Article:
Classical residential buildings, art deco commercial structures, gothic administrative buildings and Bengali-style homes dot the city.
Recent developments are slowly altering the cityscape.
“In Calcutta [old name of Kolkata], there is no clear idea of why buildings need to be conserved and what needs to be conserved. That the entire city is a site of valuable architectural heritage, was not being recognised,” said Amit Chaudhuri, an author and the founder of Calcutta Architectural Legacies.
“It’s been easy for the Kolkata Municipal Corporation and the city government to let developers buy buildings for easy cash while they refuse to think about alternatives.”
|Victoria Memorial in Kolkata, a large marble building, pictured in the 1950s [Courtesy: Moti Sing Srimal]|
In the case of the Old Kenilworth Hotel, it was not supposed to be touched as prescribed by the city’s heritage conservation laws.
David Purdy, the former owner of the hotel, recalled the challenges he faced in securing approval for basic upkeep and maintenance.
“Since the building was a heritage structure, I needed permission from the Heritage Conservation Committee to make even the smallest of repairs or to give it a coat of paint. I was shocked to hear that it was demolished,” he said.
Industry insiders, who spoke on the condition of anonymity, described how developers go to great lengths to circumvent conservation laws, and are willing to pay bribes to delist or downgrade structures because of the value of the land that heritage structures are built on.
Kapur of the National Trust for Art and Cultural Heritage said developers and owners cite high costs, expanding families and deterioration of the buildings to gain demolition permits.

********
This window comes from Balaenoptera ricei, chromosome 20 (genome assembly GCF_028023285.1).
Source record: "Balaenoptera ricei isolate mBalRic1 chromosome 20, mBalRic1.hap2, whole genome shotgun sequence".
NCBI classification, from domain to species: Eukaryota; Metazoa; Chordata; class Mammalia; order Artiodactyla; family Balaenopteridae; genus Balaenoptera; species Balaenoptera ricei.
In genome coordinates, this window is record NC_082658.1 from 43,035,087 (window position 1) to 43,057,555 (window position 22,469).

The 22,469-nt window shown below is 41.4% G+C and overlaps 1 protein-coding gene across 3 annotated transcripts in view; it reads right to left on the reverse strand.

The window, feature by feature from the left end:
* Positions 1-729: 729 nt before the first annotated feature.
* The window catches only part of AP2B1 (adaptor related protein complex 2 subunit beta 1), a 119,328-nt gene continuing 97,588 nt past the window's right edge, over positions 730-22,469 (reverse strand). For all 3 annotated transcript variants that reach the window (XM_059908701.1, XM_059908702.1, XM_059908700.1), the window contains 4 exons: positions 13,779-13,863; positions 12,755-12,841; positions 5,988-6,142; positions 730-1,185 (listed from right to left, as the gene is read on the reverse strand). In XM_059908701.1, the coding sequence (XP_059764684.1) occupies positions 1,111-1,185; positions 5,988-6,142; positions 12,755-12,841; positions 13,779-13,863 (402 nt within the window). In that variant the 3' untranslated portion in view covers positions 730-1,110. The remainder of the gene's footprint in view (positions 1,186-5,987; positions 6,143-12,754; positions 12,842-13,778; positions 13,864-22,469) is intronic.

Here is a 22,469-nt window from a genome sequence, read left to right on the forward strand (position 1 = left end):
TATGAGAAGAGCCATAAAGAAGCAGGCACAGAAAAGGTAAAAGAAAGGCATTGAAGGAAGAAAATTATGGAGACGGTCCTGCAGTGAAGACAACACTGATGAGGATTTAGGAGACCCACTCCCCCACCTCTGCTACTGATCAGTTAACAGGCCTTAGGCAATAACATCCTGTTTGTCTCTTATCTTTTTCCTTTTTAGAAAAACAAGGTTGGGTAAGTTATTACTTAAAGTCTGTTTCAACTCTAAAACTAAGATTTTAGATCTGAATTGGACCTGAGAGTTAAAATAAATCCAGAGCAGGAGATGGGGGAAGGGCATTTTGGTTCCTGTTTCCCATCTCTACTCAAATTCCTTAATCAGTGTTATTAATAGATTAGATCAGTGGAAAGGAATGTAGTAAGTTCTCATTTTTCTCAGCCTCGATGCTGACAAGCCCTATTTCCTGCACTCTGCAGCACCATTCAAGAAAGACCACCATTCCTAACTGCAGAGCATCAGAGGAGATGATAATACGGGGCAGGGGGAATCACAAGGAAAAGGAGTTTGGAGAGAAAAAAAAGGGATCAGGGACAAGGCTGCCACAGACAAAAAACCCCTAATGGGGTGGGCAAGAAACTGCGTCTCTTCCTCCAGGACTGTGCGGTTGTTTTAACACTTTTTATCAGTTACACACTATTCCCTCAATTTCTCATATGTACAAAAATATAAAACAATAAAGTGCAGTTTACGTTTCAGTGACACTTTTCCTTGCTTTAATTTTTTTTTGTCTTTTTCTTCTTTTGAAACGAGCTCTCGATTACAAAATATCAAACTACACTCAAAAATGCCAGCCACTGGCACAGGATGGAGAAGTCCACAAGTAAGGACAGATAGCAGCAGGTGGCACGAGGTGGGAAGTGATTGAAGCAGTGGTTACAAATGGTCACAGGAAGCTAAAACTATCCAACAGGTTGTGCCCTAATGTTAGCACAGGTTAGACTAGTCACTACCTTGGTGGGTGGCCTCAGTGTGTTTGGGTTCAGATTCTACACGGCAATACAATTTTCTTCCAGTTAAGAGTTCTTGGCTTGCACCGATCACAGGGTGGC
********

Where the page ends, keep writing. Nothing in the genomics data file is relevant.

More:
|A dilapidated mansion-style building from 1919 that has been converted into a post office; detailed Indo-Corinthian pilaster work and wooden Venetian windows can be seen on its facade [Neha Banka/Al Jazeera]|
The Palace Court is an opulent urban housing complex typical of the early 20th century. Constructed in Kolkata’s city centre in 1926, it spans 62,500 square feet.
Sanjay Agarwal, 56, a Palace Court resident, said the landlords left the building in intentional disrepair, hoping that tenants would leave out of frustration.
“The landlords are trying to evict tenants in a way that they don’t get into legal trouble,” said Agarwal.
The owners want to “pressure tenants to leave, he continues, by not allowing them to make even the smallest of repairs in their homes.
“The fire escape got corroded some time back and fell down, but he isn’t repairing it,” Agarwal said, referring to one of the landlords. “If there is a fire, people won’t be able to escape.”
|Kolkata, also known as Calcutta, has traditions in culture and education [Courtesy: Moti Sing Srimal]|
The Palace Court has been embroiled in a long-running complex legal dispute. Despite several attempts, the court-appointed landlords, Mahmud Ali, Mahmood Hasan, Mohammad Tahir, did not respond to Al Jazeera’s request for comment.
Pradeep Chopra, a real-estate businessman, said that the charges against the industry are unjustified.
“If the building owner is not interested in preserving and conserving the building, then what can a real estate developer do?” he said.
Chopra said the city should incentivise and compensate owners, pointing to cities like Ahmedabad and Mumbai, which have managed to preserve their architectural history while making space for new construction.
“If the city government continues this way, the endangered architecture of the city, whether by real-estate developers or natural elements, will be gone in three years, if not sooner,” said Chopra.
Susanta Nag, 75, a retired government official, lamented how Kolkata is changing before his eyes.
“I was in the neighbourhood of Sealdah for 40 years before I moved to another neighbourhood. I went to see an old friend who still lived there and I found that he had passed away and his old house was gone too, replaced by a new three-storey building,” he said.
“There is a Bengali saying that ‘the inside of my heart hurts’. It’s that same feeling. That my friend and his house are gone and they won’t come back.”